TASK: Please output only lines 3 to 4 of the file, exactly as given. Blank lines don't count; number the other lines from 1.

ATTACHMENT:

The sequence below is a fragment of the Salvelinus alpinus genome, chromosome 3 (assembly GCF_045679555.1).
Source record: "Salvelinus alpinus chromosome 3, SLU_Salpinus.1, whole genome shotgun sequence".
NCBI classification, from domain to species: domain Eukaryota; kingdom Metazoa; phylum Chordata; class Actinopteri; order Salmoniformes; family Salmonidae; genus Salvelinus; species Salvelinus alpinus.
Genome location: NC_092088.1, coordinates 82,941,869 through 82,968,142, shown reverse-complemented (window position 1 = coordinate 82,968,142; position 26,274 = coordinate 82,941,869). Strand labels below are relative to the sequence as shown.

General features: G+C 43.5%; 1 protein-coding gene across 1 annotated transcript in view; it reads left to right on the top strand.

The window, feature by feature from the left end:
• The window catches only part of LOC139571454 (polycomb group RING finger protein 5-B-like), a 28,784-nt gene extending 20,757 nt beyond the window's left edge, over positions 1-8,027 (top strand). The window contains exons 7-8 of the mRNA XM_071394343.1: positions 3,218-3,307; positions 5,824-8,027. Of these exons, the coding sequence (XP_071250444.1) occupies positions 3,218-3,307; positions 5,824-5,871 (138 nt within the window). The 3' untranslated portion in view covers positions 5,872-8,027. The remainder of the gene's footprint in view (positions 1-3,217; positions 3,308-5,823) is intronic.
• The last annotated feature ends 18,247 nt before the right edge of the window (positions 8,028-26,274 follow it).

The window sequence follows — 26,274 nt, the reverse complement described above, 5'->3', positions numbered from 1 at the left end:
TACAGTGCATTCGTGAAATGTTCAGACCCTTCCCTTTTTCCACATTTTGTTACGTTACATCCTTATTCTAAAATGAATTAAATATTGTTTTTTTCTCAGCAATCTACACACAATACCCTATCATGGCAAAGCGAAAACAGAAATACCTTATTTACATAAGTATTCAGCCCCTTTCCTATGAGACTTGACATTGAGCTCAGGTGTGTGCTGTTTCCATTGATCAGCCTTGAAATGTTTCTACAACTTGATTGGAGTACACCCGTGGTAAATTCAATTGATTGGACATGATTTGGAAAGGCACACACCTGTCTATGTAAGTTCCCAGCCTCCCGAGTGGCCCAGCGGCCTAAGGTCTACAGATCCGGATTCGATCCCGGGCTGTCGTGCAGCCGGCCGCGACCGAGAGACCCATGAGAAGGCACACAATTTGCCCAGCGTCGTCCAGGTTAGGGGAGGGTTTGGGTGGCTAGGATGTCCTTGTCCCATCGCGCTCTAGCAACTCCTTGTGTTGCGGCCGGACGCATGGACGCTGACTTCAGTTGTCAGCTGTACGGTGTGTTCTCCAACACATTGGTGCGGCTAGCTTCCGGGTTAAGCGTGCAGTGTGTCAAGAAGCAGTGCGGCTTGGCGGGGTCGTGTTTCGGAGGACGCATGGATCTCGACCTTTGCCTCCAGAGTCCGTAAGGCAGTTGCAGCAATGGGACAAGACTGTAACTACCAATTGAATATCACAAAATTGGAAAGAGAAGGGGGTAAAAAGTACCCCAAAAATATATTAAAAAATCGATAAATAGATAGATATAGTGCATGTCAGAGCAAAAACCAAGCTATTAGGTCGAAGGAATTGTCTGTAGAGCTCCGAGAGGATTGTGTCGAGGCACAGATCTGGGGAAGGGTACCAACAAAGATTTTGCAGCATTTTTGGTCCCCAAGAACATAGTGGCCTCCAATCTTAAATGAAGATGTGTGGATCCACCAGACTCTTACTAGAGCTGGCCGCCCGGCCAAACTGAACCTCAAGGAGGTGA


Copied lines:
NCBI classification, from domain to species: domain Eukaryota; kingdom Metazoa; phylum Chordata; class Actinopteri; order Salmoniformes; family Salmonidae; genus Salvelinus; species Salvelinus alpinus.
Genome location: NC_092088.1, coordinates 82,941,869 through 82,968,142, shown reverse-complemented (window position 1 = coordinate 82,968,142; position 26,274 = coordinate 82,941,869). Strand labels below are relative to the sequence as shown.